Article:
Health / Wellbeing News
Dr Daniel Maughan is a consultant psychiatrist working for the Early Intervention Service at Oxford Health NHS Foundation Trust. He is also the Associate Registrar for Sustainability at the Royal College of Psychiatrists, where he heads up a programme of work looking to improve the sustainability of mental health services. He has published widely on the impacts of climate change on mental health, as well as how to best estimate the carbon footprint of health care.
I am the RCPsych Associate Registrar for Sustainability. Most of you will scratch your heads thinking, ‘What on earth does one of them do?’ The answer to this question can be as long as you like but, in its shortest form, is: I try to reduce the environmental impacts of mental health care.
What a bizarre thing to do, I hear you say. Why not get an estates person who deals with electricity and gas supplies to do that?
In May this year, the Public Health Agency, in partnership with the Regional General Hospital Forum for Learning Disabilities, Health and Social Care Trusts, people with a learning disability and their carers, launched a Hospital Passport for people with a learning disability. It’s designed to enable the patient to be independent and as involved as possible in any decisions about their care while in hospital. Gerard McWilliams visited two hospitals to see how the passport is being received by staff.
The Hospital Passport is a booklet in an easy-read format and only takes about 10 minutes to complete. I’d normally ask my support worker to help me, but on this occasion I got a work colleague to assist.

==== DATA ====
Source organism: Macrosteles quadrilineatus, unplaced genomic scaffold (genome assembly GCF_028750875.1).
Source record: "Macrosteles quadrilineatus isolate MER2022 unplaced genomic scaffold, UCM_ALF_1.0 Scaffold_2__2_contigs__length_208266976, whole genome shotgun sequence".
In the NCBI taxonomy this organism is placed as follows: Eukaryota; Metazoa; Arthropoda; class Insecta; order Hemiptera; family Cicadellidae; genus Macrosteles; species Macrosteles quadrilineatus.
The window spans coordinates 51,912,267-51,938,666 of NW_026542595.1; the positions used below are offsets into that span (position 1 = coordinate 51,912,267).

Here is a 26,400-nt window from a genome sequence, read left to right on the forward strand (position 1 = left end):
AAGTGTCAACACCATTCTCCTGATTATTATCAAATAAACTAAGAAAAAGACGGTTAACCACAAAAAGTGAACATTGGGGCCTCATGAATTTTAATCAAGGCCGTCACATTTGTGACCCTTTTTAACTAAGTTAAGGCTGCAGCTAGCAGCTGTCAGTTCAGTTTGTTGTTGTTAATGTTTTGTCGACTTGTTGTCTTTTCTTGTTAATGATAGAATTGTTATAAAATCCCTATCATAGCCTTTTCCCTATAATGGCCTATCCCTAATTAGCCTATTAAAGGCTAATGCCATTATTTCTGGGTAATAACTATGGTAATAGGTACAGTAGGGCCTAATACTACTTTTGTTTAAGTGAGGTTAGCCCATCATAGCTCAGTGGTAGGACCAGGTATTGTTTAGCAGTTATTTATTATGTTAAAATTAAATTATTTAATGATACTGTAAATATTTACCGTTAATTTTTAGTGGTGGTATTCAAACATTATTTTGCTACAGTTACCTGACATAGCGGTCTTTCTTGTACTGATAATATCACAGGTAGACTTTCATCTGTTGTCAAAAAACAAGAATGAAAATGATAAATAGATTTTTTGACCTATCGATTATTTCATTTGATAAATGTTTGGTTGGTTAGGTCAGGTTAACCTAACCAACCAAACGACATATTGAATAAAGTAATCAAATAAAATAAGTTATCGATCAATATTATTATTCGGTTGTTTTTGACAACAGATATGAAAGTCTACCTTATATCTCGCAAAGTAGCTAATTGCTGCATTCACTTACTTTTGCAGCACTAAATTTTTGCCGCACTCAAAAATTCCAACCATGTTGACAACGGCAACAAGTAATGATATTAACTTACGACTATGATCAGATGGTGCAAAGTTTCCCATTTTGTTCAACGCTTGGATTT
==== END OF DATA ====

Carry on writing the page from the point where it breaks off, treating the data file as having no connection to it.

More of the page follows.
As part of Palliative Care Week 2017 we have published our End of Life Care report, which outlines some key issues in relation to end of life care experiences. Care at the end of life is a significant and important element of all care and the evidence in this report describes how the care received at this time can have a significant impact on patients and their families.
There were three areas highlighted in our report that service users felt needed addressing: communication, coordination of care between healthcare staff, patients and their families, and training for staff who are providing end of life care.
These were the reported issues for end of life care for both unexpected deaths and patients who were terminally ill. These global issues are not new and a lot of work has already been completed to find sustainable solutions to these issues.
There are important messages for service providers, commissioners and policy makers that will be presented for discussion and agreement in the context of future planning of end of life.
Amy Speers is 32 years old and lives in Bangor. For the past seven years, she has been having non-epileptic seizures, which can be difficult to diagnose and sometimes confused with epilepsy. Amy has since created a Facebook page and has written blogs to raise awareness of the condition.
For the past six or seven years, I have been having non-epileptic seizures (NES). These are different to epileptic seizures, which are caused by disrupted electrical activity in the brain.
Early last year, I shared my story of postnatal depression and my two-year battle with illness on this website. I was just at the start of my journey of recovery and was writing a personal blog.